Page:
Parliament: Singapore strengthens tax relief for firms in pioneer industries

SINGAPORE - Paving the way for more foreign direct investment into Singapore, Parliament on Monday (March 14) passed an amendment to the Economic Expansion Incentives Act, which extends the maximum possible tax relief period for firms if they anchor their "pioneering activities" here.

By attracting foreign companies or "queen bees" to set up substantive operations here, Singapore can build up clusters in new industries and create good jobs for Singaporeans, said Minister for Trade and Industry (Trade) Lim Hng Kiang.

The updated Act clarifies that for firms awarded the "Pioneer Certificate" by the Government, the maximum tax holiday period of 15 years applies only to the incentivised pioneer activity, instead of to the company as a whole.

"A company can be awarded multiple Pioneer Certificates when it anchors different qualifying economic activities in Singapore over time," Mr Lim noted, adding that firms currently enjoy only a maximum 15 years of tax relief regardless of the number of Pioneer Certificates they have.

The updated Act also clarifies that the maximum tax relief period of 20 years under the Development and Expansion Incentive (DEI) scheme applies to a firm's qualifying activities, and not to the company as a whole.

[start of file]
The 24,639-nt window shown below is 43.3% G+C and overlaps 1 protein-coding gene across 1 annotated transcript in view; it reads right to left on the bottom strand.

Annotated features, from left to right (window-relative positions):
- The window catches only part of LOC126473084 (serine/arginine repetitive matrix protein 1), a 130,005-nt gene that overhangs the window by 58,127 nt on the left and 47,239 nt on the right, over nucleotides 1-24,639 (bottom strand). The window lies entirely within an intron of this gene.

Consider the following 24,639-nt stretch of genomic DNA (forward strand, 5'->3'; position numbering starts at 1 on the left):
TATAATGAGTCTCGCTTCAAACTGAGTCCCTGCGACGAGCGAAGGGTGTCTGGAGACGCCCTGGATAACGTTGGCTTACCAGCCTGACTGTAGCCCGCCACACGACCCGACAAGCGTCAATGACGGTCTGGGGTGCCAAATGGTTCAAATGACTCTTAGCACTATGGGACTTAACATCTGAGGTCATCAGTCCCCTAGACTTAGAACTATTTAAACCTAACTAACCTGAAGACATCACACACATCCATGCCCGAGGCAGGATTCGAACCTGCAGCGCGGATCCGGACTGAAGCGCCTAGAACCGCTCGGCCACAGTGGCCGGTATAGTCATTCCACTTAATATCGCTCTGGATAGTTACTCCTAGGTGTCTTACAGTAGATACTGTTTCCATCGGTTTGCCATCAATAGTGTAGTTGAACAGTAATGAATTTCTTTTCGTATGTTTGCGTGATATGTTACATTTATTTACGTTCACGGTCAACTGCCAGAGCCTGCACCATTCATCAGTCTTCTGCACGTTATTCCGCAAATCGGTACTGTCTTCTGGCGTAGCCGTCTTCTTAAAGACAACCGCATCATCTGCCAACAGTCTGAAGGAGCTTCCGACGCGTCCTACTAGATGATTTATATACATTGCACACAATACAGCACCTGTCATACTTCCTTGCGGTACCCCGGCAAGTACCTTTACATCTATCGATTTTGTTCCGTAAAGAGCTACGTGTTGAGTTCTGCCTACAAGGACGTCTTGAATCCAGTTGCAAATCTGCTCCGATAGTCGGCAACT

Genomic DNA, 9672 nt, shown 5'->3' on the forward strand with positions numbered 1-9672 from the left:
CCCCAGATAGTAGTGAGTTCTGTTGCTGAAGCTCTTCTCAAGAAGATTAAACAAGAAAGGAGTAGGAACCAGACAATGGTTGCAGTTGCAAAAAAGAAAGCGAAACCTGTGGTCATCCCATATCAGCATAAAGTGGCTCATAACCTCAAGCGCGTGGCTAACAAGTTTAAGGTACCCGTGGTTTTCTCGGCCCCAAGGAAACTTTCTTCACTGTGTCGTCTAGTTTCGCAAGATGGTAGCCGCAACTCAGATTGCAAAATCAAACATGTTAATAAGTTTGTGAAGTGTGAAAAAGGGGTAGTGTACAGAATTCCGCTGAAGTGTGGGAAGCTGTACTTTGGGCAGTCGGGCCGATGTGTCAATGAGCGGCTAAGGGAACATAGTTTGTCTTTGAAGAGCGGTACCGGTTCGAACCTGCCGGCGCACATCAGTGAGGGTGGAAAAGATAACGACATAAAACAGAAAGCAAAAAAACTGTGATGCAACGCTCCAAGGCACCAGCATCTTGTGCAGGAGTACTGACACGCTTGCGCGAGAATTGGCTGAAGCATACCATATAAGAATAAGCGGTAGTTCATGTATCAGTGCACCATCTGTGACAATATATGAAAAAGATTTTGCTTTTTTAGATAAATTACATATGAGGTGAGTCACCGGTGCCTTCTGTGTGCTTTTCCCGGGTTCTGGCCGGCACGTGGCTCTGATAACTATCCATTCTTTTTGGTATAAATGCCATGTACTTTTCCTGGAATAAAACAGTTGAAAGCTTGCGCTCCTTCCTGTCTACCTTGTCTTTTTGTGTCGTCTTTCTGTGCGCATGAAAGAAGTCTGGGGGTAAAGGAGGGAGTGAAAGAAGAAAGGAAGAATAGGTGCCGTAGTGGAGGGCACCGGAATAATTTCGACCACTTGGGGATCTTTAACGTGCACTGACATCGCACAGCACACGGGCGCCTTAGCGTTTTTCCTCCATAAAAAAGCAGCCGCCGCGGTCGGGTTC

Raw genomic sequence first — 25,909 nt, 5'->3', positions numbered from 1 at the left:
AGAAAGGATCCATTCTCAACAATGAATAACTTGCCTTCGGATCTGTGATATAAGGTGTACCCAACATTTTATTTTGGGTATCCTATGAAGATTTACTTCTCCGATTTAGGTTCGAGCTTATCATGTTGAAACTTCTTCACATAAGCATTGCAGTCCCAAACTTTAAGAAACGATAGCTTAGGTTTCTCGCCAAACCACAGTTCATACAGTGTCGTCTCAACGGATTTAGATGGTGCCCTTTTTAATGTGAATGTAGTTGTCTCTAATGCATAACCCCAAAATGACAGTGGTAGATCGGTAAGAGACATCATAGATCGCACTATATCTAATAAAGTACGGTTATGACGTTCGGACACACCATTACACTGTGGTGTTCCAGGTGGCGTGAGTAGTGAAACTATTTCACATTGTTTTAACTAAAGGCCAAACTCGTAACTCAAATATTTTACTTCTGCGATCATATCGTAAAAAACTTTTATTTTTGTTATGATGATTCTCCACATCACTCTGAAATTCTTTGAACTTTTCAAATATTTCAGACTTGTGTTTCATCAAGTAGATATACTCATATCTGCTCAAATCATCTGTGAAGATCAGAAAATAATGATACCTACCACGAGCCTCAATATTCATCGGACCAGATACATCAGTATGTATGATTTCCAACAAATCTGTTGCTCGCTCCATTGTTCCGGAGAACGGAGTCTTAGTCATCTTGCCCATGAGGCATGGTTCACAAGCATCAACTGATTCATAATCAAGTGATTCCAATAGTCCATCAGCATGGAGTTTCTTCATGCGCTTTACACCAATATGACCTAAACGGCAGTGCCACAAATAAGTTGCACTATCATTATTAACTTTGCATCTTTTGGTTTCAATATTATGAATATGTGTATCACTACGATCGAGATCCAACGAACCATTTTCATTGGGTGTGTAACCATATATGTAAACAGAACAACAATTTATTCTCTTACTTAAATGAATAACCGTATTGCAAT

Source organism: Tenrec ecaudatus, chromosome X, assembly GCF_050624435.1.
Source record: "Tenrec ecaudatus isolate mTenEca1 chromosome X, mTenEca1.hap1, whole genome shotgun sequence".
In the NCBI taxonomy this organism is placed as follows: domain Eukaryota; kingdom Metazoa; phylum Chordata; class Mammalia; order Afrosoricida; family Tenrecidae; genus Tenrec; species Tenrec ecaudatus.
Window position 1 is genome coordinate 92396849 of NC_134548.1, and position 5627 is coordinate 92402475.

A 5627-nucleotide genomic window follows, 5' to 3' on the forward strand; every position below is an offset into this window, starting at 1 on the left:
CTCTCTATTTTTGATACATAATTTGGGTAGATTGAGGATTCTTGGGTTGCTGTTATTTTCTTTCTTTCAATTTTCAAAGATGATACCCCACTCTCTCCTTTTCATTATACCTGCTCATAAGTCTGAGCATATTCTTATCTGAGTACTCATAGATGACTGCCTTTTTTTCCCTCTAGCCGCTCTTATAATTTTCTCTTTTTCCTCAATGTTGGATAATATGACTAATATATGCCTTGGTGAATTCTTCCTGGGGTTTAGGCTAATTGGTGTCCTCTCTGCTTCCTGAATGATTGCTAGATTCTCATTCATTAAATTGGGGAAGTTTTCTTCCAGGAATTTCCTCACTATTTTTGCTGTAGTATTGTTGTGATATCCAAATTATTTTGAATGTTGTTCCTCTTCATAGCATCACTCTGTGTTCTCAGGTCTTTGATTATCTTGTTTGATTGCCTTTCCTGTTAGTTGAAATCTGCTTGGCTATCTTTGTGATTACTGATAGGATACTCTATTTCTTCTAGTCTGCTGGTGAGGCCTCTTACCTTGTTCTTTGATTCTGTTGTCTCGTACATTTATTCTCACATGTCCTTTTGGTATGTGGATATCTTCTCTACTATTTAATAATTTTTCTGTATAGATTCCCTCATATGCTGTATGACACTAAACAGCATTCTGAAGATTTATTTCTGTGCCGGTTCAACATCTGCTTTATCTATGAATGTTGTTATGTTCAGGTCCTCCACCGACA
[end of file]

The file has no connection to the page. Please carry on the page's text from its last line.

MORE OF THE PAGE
Mr Lim said: "These enhancements will encourage companies engaged in high value-added manufacturing or services activities, including existing ones, to continue to expand in Singapore."

Nee Soon GRC MP Louis Ng asked Mr Lim how local small and medium-sized enterprises (SMEs) and startups with the potential to become globally competitive could benefit from the Pioneer Certificate and DEI schemes, and how many SMEs have received Pioneer Certificates.

Mr Lim said that 239 firms have been awarded certificates over the past 10 years. Between 2011 and 2015, 71 companies were awarded certificates, including two SMEs, one of which was a local SME.

"The Pioneer Certificate requires companies to commit to contributions of substantive scale and therefore it's quite natural that the bigger companies would tend to qualify," said Mr Lim, noting that there are other platforms to support local firms' growth.